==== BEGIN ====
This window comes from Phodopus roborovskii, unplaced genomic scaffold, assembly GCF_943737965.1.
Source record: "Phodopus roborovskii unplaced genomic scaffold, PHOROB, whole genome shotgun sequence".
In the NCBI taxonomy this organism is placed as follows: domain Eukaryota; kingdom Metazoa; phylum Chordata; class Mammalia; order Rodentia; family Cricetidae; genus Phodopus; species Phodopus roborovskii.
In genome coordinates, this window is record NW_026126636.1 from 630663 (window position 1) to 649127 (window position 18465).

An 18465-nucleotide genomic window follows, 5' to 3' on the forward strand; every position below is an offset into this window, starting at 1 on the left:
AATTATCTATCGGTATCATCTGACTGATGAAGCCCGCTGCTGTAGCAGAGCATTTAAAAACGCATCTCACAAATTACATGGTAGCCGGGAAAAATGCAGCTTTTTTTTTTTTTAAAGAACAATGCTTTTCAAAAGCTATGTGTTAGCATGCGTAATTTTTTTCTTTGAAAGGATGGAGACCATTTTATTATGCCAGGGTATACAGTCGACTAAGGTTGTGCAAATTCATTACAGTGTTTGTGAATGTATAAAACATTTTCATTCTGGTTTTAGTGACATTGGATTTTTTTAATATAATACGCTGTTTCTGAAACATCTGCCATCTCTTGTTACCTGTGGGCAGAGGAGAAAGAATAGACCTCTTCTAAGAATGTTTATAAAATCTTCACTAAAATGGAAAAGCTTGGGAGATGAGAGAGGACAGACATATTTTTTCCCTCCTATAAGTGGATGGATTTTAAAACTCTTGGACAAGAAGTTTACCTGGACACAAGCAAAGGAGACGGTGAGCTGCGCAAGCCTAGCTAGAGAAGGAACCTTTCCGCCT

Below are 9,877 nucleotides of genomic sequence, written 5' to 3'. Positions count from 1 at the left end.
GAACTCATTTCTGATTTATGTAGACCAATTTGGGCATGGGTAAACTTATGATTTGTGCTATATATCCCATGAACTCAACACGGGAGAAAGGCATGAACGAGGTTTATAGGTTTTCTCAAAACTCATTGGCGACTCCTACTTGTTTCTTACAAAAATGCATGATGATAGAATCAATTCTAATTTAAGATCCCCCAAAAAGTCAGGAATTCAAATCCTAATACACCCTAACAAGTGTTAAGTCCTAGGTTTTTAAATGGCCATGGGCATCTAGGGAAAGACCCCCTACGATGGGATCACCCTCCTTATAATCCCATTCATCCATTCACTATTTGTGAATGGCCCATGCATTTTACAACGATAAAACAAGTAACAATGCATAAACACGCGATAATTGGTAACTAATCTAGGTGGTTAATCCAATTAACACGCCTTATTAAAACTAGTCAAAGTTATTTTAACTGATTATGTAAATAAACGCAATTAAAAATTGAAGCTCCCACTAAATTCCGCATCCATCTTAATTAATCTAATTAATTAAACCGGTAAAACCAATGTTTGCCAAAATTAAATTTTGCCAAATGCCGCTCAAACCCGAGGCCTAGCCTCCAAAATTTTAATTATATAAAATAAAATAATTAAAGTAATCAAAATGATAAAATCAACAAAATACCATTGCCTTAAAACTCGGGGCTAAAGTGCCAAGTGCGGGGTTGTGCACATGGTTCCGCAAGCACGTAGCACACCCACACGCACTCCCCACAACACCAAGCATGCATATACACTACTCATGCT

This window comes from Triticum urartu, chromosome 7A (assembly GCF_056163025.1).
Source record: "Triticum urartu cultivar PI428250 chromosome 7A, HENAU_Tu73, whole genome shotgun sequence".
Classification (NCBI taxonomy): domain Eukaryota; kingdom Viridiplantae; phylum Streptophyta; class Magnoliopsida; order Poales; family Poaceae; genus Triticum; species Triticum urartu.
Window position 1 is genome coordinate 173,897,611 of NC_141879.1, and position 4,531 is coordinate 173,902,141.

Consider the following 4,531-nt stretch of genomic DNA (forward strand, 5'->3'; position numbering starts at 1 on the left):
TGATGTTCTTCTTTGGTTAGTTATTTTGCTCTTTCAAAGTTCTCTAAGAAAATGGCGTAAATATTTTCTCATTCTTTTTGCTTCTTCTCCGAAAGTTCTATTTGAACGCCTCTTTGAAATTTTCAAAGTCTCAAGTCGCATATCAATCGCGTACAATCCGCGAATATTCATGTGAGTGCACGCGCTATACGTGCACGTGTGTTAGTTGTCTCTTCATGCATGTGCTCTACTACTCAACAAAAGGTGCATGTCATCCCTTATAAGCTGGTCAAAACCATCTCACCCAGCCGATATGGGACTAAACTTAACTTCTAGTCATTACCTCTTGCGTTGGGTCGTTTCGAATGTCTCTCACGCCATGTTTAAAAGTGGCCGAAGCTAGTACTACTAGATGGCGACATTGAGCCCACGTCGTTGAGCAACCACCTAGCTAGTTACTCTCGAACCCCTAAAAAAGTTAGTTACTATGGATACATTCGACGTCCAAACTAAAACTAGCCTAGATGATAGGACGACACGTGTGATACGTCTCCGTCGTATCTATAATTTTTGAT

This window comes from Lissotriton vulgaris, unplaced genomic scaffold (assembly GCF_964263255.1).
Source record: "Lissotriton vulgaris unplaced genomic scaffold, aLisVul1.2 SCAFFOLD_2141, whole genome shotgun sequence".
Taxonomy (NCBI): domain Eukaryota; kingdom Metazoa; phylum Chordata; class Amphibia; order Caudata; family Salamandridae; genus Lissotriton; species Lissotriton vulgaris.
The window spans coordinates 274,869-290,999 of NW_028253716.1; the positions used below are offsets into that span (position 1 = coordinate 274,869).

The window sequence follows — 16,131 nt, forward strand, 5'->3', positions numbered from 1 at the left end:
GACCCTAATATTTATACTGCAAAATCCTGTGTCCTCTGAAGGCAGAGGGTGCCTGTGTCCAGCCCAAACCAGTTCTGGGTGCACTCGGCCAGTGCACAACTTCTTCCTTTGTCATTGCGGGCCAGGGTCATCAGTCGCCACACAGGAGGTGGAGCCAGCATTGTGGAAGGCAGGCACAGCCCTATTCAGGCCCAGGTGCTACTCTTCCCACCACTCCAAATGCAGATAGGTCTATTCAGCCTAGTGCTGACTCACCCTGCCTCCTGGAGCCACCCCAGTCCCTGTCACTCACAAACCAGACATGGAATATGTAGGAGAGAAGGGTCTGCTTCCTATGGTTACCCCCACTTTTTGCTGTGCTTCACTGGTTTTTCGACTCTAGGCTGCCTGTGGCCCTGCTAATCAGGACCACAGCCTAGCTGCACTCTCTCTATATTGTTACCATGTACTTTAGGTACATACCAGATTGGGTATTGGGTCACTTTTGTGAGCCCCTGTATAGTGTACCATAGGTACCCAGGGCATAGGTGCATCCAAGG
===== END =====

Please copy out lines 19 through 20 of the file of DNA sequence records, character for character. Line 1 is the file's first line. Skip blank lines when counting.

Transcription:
The window sequence follows — 16,131 nt, forward strand, 5'->3', positions numbered from 1 at the left end:
GACCCTAATATTTATACTGCAAAATCCTGTGTCCTCTGAAGGCAGAGGGTGCCTGTGTCCAGCCCAAACCAGTTCTGGGTGCACTCGGCCAGTGCACAACTTCTTCCTTTGTCATTGCGGGCCAGGGTCATCAGTCGCCACACAGGAGGTGGAGCCAGCATTGTGGAAGGCAGGCACAGCCCTATTCAGGCCCAGGTGCTACTCTTCCCACCACTCCAAATGCAGATAGGTCTATTCAGCCTAGTGCTGACTCACCCTGCCTCCTGGAGCCACCCCAGTCCCTGTCACTCACAAACCAGACATGGAATATGTAGGAGAGAAGGGTCTGCTTCCTATGGTTACCCCCACTTTTTGCTGTGCTTCACTGGTTTTTCGACTCTAGGCTGCCTGTGGCCCTGCTAATCAGGACCACAGCCTAGCTGCACTCTCTCTATATTGTTACCATGTACTTTAGGTACATACCAGATTGGGTATTGGGTCACTTTTGTGAGCCCCTGTATAGTGTACCATAGGTACCCAGGGCATAGGTGCATCCAAGG